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Feeding Program














            
Pamoja Tunaweza Kulea Watoto Wetu 
       Kiswahili translated to mean "Together We Can Nurture our Children"

KUEF is continuously looking for new ways to improve the quality and effectiveness of education in the Kithoka area. After numerous discussions with Principals and teachers at BLISS and Gichunge and Kithoka Primary schools and some baseline research conducted by our Research Interns, KUEF decided to support the development of  school feeding programs to provide enriched porridge at the two primary schools. Each student receives half a liter of porridge enriched with several grains and vitamins.  Prior to this program, the schools were not feeding students.
Donate Now to this project:
Mail check payable to KUEF (memo line: "Nurture Our Children") to P.O. Box 2182, Ann Arbor, MI 48106

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Background Information

Gichunge and Kithoka Primary Schools are both located in the Kithoka area of Meru and serve as the two primary "feeder schools" for BLISS. Gichunge Primary School was established in 1977. Currently the school has 12 teachers, including one teacher for the nursery school and another who teaches the Special Education class. As of March, 2011 Mrs. Serena Wanjala is the Principal. The school has a total student population of 267 students.

Kithoka Primary School was established in 1965. It currently has 15 teachers and a Deputy Principle, Adam Jamal and Head Principle, Nathan Ngiti. Kithoka primary has a student population of 446 students including a nursery school and standards 1-8. Each standard is composed of two classes. Both of these schools are public day schools that operate with very little financial resources. In 2010, the government provided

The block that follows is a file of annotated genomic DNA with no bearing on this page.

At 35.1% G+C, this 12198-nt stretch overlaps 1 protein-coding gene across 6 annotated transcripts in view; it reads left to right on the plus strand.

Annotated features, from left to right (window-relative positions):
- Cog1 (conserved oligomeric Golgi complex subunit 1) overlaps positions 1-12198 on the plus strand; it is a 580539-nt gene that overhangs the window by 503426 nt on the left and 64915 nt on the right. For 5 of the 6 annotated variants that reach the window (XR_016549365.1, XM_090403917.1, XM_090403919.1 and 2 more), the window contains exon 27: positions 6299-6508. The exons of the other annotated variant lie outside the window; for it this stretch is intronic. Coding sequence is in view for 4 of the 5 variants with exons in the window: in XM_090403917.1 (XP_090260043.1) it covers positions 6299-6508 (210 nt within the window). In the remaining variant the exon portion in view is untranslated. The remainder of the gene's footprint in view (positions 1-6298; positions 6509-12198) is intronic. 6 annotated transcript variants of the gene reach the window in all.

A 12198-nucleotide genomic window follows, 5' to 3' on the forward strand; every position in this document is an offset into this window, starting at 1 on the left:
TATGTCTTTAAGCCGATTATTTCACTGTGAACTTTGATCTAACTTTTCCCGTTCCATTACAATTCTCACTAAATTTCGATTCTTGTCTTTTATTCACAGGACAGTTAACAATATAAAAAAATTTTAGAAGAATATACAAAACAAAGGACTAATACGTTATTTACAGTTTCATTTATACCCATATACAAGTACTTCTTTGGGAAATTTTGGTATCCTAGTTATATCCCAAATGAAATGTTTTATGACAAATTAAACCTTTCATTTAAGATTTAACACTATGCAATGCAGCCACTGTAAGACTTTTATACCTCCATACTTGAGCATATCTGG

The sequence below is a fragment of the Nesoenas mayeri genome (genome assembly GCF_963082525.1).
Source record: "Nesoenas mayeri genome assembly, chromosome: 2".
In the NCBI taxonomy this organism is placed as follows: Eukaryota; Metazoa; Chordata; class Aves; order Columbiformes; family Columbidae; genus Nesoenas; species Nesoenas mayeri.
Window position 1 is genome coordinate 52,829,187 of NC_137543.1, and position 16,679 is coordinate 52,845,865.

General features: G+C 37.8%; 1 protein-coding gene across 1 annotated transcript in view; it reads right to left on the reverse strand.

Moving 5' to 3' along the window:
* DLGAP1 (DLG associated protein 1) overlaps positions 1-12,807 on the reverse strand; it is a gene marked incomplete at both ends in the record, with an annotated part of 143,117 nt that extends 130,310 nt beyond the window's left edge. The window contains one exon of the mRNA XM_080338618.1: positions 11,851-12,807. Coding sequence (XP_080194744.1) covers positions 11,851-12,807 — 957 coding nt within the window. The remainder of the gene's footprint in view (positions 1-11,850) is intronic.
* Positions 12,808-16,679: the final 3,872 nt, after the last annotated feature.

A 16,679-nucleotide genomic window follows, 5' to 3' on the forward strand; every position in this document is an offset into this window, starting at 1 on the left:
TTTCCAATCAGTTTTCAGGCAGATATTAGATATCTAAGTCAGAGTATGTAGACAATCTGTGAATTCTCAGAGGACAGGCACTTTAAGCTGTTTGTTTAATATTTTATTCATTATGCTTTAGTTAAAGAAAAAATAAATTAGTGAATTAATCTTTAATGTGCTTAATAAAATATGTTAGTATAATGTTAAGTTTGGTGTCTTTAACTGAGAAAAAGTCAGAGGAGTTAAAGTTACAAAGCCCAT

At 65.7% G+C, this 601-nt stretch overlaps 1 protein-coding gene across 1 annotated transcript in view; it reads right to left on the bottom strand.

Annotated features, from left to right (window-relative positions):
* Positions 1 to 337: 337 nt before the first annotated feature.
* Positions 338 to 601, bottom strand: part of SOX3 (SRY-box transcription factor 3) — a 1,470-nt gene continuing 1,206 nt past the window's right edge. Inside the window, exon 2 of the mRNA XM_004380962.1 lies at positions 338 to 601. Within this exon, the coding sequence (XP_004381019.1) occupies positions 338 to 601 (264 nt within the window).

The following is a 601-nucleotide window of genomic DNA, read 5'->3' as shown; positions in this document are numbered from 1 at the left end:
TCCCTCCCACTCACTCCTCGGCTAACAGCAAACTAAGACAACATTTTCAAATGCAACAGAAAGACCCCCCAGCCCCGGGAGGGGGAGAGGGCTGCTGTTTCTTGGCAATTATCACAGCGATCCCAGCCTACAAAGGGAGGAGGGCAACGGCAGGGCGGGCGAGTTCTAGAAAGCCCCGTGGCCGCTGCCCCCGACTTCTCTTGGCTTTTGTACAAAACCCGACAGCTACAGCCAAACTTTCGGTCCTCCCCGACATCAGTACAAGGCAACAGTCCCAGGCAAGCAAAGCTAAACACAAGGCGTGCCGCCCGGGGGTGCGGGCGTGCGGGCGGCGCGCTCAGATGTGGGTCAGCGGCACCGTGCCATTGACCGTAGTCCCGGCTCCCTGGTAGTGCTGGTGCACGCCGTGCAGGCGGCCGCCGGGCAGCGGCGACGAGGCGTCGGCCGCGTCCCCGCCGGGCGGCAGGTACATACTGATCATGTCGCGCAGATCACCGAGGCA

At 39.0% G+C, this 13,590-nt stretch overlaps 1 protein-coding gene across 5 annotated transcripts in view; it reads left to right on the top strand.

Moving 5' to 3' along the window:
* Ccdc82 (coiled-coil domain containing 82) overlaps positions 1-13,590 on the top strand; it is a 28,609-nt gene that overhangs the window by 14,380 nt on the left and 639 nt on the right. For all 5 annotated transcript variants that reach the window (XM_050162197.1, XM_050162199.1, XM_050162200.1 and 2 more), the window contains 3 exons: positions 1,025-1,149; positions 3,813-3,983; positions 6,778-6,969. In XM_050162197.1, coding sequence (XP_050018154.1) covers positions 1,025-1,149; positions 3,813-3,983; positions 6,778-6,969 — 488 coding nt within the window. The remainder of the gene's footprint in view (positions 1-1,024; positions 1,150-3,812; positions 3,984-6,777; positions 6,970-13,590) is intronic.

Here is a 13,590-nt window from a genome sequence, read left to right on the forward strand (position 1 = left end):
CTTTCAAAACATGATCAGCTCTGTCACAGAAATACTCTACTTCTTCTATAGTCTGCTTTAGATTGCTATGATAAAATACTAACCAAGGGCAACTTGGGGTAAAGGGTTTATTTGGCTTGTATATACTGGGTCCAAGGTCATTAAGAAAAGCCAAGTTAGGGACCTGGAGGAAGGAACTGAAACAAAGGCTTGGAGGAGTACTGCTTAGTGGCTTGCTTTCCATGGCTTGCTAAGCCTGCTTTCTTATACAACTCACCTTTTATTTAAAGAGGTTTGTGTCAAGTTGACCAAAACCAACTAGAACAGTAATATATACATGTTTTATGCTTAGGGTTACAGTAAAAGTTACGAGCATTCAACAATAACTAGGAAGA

350 ksh, roughly $4,  per student per year  to pay for school expenses. An additional 185 ksh, $2, was given per pupil for the entire school year to cover maintenance and repair of the school and pay for support staff. Parents are responsible for paying 600 ksh ($7) per school year, and provide a uniform for their children, including shoes costing them around 2,200 ksh, ($27.) This can be a huge expense for a family that makes less than $50 a month, especially considering most have more than one student. At Gichunge Primary 7% of the student population are orphaned, 11% have lost their father and 22% have lost their mother. At both schools the majority of parents, 92%, work as small holder (subsistence) farmers. Their wages are not always consistent and different factors such as weather and gas prices can influence how much they are paid.  If a student is living with just one parent it can be extremely difficult for them to provide balanced meals on a daily basis. 

According to the 2009 Kenya Demographic and Health Survey, 30 percent of children and youth, in Kenya, are too short for their age, or stunted. Stunting indicates chronic malnutrition. Almost six percent of Kenyan children are wasted, or thin for their height (KDHS, 2009). Wasting is a sign of severe malnutrition. Overall, one in five children is under- weight in Kenya. Stunting, wasting, and underweight are most common in rural areas and among families of lower socioeconomic status. 

Demographic Survey 

A questionnaire was given to 85% of the student population at Gichunge Primary and 50% of the student population at Kihtoka Primary.  The survey consisted of 33 questions, divided into five sections consisting of familial information, economic, social, education and nutrition information.  After the demographic survey 61% of the student population at Kithoka Primary and 89% of the students at Gichunge Primary were measured and weighed. This data was then interpreted using the Weight-for-Height reference table established by the WHO in 2009.  

Malnutrition Rates  






How to get involved 
KUEF is accepting donations to cover the start up fee's of building a feeding program for both primary schools. We are currently working with a committee of Kenyans in Meru to create a master plan to get the feeding program started. Our long term goal is to have the feeding program be sustainable and not reliant on KUEF for long-term financial support.